The training starts the moment you take the leash and bring your dog home, whether it's a puppy or an older rescue or re-home, and it is ongoing 24/7 from there. You are always training and communicating with your dog. Start with introducing your dog to your home in the right way; by waiting politely at the door and not just rushing through it as you open it. This takes a bit of practise, but if you do it every time you both enter and leave the house with your dog, it won't take you long. This will set you up for both a calmer dog as it enters the house, a calmer dog when you're going for a walk and a calmer dog when you need to leave it alone.

 

Do structured walks every day for at least 60 minutes. (Not puppies!) A structured walk is where the dog is walking politely at your side without pulling, sniffing, marking, barking or lunging and don't allow your dog to meet other dogs on leash, as that will only make your dog excited and we're trying to promote calmness. While on your walk, when you find a nice grassy spot you should "release" your dog (By saying ok, break, free or whatever command you have chosen) and let it have a potty break for 10 minutes or so, then carry on your structured walk. This walk is essential in our books as it is a great foundation for good behaviour for both on, and off leash.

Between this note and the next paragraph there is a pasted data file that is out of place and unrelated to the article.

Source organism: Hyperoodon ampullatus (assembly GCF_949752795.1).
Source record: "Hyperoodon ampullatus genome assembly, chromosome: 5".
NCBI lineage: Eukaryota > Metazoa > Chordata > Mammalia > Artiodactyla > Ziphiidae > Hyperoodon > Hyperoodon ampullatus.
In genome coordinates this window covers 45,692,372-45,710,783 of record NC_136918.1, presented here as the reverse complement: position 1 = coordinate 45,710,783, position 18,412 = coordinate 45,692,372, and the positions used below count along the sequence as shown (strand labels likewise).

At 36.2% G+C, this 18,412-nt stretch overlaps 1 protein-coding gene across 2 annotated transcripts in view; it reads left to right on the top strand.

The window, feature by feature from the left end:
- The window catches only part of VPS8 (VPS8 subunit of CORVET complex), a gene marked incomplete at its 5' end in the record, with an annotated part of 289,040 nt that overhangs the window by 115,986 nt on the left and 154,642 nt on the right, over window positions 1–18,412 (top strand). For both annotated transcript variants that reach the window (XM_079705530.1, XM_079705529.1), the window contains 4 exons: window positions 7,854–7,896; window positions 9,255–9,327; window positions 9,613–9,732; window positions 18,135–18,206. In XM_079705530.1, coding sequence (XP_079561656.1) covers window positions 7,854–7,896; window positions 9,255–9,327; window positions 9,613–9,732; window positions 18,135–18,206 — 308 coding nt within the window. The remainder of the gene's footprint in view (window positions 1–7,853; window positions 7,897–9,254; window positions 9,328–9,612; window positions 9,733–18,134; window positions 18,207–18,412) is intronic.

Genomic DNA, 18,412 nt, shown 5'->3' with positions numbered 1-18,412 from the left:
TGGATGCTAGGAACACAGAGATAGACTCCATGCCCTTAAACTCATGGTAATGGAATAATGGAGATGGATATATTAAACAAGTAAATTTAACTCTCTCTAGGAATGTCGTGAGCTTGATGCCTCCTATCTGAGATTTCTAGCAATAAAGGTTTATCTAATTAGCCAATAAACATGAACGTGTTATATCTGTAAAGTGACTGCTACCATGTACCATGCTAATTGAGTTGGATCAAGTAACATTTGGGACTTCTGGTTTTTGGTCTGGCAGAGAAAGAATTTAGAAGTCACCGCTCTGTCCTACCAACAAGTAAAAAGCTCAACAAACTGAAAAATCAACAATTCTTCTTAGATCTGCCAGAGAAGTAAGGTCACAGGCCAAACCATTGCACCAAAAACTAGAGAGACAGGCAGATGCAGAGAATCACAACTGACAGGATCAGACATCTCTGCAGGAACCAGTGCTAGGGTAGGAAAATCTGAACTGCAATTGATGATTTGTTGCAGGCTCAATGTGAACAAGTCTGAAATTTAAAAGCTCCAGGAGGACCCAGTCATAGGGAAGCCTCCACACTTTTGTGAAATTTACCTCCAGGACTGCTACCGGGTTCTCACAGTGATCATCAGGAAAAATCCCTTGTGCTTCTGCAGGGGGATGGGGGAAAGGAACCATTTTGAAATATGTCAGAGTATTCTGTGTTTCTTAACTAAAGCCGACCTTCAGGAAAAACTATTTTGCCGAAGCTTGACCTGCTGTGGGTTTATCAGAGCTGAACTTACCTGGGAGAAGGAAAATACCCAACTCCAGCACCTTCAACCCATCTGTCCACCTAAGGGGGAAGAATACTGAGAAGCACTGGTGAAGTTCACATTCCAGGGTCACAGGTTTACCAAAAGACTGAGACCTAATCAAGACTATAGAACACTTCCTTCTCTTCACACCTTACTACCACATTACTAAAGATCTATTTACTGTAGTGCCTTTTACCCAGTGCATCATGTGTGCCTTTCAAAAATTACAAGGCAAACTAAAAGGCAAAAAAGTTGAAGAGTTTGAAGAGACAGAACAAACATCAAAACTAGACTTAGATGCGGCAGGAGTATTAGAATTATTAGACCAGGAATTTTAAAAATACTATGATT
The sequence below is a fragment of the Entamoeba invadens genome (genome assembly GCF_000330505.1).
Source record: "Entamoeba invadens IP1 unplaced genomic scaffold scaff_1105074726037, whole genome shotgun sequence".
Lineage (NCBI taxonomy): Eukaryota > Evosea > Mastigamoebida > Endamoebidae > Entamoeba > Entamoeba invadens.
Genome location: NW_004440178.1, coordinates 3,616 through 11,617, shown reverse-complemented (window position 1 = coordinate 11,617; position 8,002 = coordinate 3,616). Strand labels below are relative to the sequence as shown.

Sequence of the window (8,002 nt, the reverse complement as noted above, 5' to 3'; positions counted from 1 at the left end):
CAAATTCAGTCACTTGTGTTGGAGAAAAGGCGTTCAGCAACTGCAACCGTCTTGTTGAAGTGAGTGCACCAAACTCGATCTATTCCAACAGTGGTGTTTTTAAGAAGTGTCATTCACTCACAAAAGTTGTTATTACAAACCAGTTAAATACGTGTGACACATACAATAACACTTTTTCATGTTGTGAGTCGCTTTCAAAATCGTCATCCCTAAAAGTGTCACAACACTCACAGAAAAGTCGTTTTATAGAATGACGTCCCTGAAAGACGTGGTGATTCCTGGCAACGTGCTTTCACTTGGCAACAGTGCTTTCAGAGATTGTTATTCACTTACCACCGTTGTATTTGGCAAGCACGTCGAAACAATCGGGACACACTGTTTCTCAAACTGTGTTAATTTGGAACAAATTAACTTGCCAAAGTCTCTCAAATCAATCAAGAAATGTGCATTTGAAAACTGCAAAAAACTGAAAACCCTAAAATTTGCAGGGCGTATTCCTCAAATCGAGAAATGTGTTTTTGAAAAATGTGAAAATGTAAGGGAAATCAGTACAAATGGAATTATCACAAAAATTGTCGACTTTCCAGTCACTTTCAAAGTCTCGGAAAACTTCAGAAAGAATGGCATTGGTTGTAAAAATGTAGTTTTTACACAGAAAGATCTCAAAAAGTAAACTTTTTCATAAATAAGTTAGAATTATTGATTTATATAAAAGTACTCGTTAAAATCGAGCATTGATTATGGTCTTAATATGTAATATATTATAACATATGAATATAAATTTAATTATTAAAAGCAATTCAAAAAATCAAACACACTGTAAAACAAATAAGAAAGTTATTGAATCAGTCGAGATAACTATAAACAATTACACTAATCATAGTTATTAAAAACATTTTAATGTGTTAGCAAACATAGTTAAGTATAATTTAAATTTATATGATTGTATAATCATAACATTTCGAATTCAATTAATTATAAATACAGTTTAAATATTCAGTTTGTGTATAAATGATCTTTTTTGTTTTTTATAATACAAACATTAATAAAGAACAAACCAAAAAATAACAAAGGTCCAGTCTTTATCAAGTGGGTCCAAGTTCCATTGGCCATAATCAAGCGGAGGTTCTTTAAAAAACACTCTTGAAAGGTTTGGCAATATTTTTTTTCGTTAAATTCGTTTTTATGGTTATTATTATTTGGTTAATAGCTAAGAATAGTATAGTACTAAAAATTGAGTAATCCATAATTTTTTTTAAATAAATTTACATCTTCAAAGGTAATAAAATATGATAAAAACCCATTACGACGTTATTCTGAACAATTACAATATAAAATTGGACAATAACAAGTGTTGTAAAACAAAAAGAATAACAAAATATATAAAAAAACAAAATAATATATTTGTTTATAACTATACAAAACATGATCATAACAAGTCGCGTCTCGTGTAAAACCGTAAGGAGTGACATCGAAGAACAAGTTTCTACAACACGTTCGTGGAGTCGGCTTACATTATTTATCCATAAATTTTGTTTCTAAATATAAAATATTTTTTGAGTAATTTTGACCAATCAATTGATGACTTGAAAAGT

Crate train your dog. Another essential for us as this will prevent soiling, pacing, chewing, barking at the windows etc. It keeps your dog safe when you can't keep an eye on them and it also stops them from following you around the house at all times, creating that neediness to be near you as I spoke of earlier. Crate your dog over night. 

 

 

Teach your dog the place command. Having your dog following you around wherever you go, or lying at your feet constantly, is not healthy and can cause many problems. A dog that wanders around, paces, follows you, spends time reacting to sounds, reacting to people passing outside your window or similar, are all activities that can promote anxiety. It is much harder for these dogs to be calm when you leave. The place command has the added benefit of also training impulse control. 

 

Create a calm environment in your home. Every morning when you get up or when you come home after being away, don't make a big deal out of it. If every time when you enter the house the first thing you do is greet your excited dog with an equally excited voice and by petting it, you've just rewarded the excited state of mind. Same when you leave the house! Don't let the dog treat your home as a kids playground. Any high energy play should take place outdoors. At our place, most people think our dogs are bored. They're not, and they're not tired. They're just in a calm state of mind. We tend not to excite the dogs unnecessarily either; when we go for a walk, it's just that, a walk. When we feed they have to be calm, going in and out of cars or any doors, they need to be calm. The rewards? They get to go for a walk, come with us, get fed, get played with etc.